Ethiopia: Floods - Aug 2017
Floods affected more than 53,000 people in Gambella and Oromia regions during the months of August and September. The Emergency Shelter/Non-Food Items (NFI) cluster reports a gap in NFIs to respond to the emergency. More than 300,000 people are at risk of flooding in the next few weeks as heavy rains are expected to continue. (UNICEF, 20 Sep 2017)
Flash floods following heavy rains since 28 August have displaced more than 13,400 people in four districts of Gambella region. The National Flood Task Force has prepared a response plan for at least 100,000 people risking displacement by flash floods along the Awash river basin this month. (OCHA, 22 Sep 2017)
Flood task force – The cluster remains very engaged in the Flood Task Force to monitor the needs induced by the 2017 kiremt season and plan a response accordingly. (Shelter cluster, 31 Aug 2017)
In Ethiopia, rainfall attributed to the Kiremt rains, which began on 8 September 2017 has led to extensive flooding. The Ambeira zone in Afar region, and special zones surrounding Addis Ababa (the capital), Jima, South-east Shewa, and South-west Shewa in the Oromia region have been worst affected by the rains and flooding. It is estimated that a total of 18,628 households (HHs) (93,140 people) have been affected from their homes, of which 7,270 HHs (36,350 people) have been displaced. (IFRC, 22 Sep 2017)
Most read reports
- Horn of Africa: Humanitarian Impacts of Drought – Issue 10 (22 September 2017)
- Ethiopia: Floods Emergency Plan of Action Final Report DREF n° MDRET018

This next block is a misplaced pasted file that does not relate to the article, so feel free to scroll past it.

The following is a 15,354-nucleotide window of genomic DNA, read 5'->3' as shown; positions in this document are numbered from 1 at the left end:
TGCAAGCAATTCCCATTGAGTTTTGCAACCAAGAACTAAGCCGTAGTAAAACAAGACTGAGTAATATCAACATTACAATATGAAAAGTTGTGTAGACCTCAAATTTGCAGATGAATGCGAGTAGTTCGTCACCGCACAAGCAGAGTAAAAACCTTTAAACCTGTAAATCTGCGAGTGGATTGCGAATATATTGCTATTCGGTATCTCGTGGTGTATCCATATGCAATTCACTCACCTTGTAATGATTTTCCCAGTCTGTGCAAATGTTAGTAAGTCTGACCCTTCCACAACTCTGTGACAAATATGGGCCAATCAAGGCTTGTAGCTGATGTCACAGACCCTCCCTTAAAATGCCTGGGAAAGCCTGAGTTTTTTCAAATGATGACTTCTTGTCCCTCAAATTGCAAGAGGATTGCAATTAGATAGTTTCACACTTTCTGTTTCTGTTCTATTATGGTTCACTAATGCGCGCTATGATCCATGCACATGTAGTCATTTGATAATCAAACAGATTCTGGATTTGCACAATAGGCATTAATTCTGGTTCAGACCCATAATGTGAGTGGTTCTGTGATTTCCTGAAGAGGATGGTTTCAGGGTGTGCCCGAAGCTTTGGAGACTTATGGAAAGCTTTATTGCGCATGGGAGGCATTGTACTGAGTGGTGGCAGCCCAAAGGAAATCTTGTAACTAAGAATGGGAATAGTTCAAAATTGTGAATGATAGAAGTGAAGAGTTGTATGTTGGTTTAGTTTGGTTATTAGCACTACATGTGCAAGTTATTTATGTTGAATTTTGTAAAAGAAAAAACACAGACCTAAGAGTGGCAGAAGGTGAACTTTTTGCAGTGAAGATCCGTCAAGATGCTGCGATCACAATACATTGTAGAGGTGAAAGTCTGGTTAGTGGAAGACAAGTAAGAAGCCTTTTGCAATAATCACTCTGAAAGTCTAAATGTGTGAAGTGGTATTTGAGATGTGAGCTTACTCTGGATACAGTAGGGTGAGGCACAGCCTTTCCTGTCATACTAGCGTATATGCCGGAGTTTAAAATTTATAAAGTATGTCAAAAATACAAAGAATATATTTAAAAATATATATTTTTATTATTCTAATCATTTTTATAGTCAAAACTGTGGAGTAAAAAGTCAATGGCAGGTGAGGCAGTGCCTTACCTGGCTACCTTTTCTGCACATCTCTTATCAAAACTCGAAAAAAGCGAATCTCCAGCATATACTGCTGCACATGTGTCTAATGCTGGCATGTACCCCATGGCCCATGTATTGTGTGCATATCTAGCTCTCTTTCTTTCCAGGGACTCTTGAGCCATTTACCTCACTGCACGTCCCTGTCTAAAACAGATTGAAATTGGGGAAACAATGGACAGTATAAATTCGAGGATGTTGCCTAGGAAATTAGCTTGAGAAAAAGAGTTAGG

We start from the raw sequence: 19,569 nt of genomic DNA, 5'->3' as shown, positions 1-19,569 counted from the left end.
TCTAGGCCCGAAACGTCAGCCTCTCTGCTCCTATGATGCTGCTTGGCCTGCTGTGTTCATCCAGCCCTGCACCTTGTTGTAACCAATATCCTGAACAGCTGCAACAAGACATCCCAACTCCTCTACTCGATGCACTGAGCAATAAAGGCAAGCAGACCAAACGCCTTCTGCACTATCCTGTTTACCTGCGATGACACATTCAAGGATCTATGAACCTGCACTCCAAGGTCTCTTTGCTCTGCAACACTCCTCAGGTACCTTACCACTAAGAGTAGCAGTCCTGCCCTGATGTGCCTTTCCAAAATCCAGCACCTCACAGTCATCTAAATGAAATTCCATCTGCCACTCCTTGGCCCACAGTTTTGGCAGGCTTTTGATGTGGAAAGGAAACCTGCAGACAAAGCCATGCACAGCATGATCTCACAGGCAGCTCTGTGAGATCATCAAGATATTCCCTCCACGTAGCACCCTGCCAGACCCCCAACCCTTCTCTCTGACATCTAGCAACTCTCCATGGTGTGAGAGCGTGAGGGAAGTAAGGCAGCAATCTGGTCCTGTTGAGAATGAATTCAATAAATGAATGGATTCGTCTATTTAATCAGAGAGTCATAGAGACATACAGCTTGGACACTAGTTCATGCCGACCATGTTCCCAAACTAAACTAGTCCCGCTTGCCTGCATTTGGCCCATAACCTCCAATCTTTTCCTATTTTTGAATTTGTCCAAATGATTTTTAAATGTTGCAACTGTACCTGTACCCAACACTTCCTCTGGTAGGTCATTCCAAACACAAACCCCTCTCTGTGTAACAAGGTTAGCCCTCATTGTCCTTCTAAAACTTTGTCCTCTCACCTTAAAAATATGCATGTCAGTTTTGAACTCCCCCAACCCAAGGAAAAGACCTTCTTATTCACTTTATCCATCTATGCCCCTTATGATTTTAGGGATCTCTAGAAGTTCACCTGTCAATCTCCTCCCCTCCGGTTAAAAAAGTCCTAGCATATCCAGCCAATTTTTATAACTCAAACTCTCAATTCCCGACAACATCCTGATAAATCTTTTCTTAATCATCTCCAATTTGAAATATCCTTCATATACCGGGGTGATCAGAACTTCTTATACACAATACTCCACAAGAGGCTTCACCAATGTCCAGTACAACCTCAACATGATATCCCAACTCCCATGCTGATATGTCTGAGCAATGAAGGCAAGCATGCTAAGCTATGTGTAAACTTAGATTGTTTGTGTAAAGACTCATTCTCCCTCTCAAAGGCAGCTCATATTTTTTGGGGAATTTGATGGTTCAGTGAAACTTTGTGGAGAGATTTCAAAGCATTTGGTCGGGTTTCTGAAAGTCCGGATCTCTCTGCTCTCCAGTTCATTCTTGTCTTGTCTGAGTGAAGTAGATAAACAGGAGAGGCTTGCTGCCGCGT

- Ethiopia: Humanitarian Response Situation Report No.15 (October 2017)
- Ethiopia: Displacement Tracking Matrix (DTM) Oromia Region, Round 8: November to December 2017- Summary of key findings
- Ethiopia: Drought - Emergency Plan of Action Operation Update n°5 (MDRET016)
Deyr rains perform poorly in early October in southern and central Somalia
The Deyr (October to December) season is delayed over southern and central Somalia, with rainfall totals less than 80 percent of average across many areas. In southeastern Ethiopia, rainfall has been average to slightly above average, but concentrated within 1-2 days of rainfall.
Led by the Federal Government, humanitarian partners are working together to provide assistance to people displaced as a result of floods and inter communal clashes. Priority needs are emergency shelter, food, and safe water, sanitation and hygiene.
- Rainfall was above average during September over much of Sudan, northeastern South Sudan, and the western and central highlands of Ethiopia, which has generally been the case since the start of the season in June. In Sudan, localized areas are expected to face below average production due to mid-season dryness and severe flooding, while Fall Armyworm remains a concern in some areas of Ethiopia.